Experts highlight AI and precision medicine as key to revolutionising Indian healthcare

The experts emphasised on point-of-care diagnosis and treatment so that the remotest parts of the country can access advanced diagnostics and have access to doctors from specialised fields.
Scientists, and healthcare experts engrossed in discussion during the national round table at ILS, Bhubaneswar
Scientists, and healthcare experts engrossed in discussion during the national round table at ILS, Bhubaneswar Photo | Express

BHUBANESWAR: As the country prepares the action plan for Viksit Bharat in 2047, precision medicine and use of artificial intelligence (AI) in diagnosis and treatment can revolutionise the healthcare sector, said scientists and healthcare experts at a national round table here on Wednesday.

The experts emphasised on point-of-care diagnosis and treatment so that the remotest parts of the country can access advanced diagnostics and have access to doctors from specialised fields. The round table was organised by Institute of Life Sciences (ILS) and Technology Information, Forecasting and Assessment Council (TIFAC), New Delhi as a precursor to the action plan being prepared at the national level.

Executive director of TIFAC Dr Pradeep Srivastava said India used to be the pharmacy of the world once. But now, the Indian pharma industry is heavily dependent on imports for active pharmaceutical ingredients (API), key starting materials (KSMs) and basic chemicals.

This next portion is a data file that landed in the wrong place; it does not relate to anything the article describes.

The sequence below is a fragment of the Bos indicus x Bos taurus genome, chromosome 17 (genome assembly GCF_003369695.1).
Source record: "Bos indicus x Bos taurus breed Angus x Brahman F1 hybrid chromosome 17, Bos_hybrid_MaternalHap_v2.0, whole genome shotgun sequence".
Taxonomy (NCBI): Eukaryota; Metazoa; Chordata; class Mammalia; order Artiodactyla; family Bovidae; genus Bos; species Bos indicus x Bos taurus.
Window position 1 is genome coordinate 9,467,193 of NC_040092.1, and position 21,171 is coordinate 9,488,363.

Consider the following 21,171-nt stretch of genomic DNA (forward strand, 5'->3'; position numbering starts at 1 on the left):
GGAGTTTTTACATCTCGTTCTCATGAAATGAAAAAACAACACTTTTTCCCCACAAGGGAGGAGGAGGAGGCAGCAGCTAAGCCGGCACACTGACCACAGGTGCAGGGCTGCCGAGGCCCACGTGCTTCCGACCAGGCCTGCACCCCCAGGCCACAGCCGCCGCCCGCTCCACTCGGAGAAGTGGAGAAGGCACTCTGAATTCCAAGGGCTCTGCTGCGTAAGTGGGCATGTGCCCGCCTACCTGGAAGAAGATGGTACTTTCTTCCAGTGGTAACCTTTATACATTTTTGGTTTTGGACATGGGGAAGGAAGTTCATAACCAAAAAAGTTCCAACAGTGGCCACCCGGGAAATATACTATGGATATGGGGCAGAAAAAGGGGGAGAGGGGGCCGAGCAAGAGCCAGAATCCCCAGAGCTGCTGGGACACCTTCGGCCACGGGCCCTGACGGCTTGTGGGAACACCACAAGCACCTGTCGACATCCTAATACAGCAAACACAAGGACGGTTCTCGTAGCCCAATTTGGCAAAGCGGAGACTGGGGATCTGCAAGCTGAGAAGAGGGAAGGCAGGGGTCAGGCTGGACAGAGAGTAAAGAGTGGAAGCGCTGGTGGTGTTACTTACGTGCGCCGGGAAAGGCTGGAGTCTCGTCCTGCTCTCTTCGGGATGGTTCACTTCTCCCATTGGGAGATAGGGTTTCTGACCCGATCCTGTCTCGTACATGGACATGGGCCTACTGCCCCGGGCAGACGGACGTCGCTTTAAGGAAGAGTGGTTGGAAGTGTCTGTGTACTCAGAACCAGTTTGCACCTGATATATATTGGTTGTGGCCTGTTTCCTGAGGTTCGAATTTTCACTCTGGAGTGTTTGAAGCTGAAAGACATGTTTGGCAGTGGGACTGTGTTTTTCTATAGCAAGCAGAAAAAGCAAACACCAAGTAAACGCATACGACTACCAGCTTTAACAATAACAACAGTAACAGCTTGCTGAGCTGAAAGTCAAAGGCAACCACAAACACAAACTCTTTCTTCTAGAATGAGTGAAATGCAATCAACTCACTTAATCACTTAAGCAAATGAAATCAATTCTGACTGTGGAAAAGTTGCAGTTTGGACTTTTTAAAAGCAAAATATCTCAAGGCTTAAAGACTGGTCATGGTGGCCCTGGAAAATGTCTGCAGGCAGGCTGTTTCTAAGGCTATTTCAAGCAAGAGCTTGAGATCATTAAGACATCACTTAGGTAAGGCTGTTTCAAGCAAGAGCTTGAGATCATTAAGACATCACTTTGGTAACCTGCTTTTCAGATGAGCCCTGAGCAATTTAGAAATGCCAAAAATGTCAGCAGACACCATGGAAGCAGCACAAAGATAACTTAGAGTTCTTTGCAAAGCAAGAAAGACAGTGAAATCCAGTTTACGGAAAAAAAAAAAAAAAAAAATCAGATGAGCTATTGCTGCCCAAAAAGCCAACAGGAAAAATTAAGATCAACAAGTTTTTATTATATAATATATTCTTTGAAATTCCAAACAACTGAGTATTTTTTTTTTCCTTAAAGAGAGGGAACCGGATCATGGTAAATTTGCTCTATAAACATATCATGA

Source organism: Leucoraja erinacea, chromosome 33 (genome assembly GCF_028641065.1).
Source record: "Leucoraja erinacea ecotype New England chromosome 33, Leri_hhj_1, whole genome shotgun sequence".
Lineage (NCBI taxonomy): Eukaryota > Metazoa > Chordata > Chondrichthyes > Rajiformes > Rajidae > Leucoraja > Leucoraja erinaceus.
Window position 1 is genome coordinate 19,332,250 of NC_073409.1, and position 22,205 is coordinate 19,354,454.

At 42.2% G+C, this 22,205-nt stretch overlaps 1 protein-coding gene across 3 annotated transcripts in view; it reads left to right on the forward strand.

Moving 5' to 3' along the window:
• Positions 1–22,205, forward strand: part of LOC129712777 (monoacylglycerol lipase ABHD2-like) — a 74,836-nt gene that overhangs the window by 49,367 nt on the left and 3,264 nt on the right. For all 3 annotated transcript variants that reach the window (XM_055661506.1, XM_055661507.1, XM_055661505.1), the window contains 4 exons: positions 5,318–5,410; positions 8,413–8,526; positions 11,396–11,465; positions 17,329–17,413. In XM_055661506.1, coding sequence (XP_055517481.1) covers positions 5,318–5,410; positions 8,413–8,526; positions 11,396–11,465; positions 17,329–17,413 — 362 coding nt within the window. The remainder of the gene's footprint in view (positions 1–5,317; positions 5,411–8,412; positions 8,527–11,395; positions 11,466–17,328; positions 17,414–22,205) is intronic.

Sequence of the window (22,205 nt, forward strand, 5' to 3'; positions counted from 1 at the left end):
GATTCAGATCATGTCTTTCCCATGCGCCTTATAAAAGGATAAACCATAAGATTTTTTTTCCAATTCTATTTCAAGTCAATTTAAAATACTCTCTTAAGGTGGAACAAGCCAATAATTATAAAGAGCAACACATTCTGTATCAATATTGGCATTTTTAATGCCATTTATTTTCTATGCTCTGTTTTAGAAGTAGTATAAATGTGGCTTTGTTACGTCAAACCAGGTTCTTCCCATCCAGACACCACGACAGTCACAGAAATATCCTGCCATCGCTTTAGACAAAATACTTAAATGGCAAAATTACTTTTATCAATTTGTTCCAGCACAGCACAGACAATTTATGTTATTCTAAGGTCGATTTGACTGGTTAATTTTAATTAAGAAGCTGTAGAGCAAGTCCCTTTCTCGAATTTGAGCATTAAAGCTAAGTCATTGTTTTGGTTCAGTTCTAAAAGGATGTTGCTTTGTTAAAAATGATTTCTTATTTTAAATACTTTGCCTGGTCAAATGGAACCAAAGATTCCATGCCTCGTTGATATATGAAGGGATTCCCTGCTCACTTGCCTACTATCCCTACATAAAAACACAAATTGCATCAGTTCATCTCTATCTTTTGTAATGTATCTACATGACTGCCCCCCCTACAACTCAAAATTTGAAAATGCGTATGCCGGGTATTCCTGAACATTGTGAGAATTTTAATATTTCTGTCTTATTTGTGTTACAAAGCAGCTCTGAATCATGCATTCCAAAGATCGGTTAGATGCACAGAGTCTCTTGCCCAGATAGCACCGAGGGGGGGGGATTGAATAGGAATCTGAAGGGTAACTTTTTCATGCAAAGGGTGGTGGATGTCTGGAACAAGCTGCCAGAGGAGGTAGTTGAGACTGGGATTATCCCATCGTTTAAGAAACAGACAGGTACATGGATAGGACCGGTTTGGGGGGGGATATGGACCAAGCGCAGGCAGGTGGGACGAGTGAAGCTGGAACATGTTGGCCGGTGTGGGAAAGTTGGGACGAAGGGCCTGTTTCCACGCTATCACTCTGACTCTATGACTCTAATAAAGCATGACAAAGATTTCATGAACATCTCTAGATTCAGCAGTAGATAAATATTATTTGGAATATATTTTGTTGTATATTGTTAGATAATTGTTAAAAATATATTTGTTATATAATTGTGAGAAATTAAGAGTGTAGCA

“We are preparing a roadmap to ensure that all key materials are developed in the country itself and make India self-sufficient in pharmaceuticals in next two decades,” he said and stressed on the use of technology, which can be used to meet the challenges faced by the healthcare sector due to shortage of doctors and diagnostics infrastructure.

“India has one doctor for a population of 10,000 against the WHO mandate of one for 1,000. Information technology is a facilitator technology. Be it artificial intelligence, machine learning, block chain or sensors, we need to use the technology to overcome shortage of health professionals. AI can be used instead of doctors for preliminary screening while sensors can be used for field assessments,” he said.

Highlighting the importance of precision medicine for better outcome, director of ILS Dr Debasis Dash said this is an emerging field that focuses on tailoring healthcare to individual patients on the basis of their genetic, environmental and lifestyle factors. “For example, the genome profile of a cancer patient might influence the treatment outcome. So, understanding the genetic makeup of patients will help doctors design better therapeutic strategies leading to faster recovery rate,” he said.

Experts also discussed the ways to navigate from the climatic impact on spread of vector-borne diseases like malaria, dengue, Lyme and Zika virus to keep people healthy and leverage health tourism for the growth of the economy. Senior scientist Rajeeb Swain coordinated the event.

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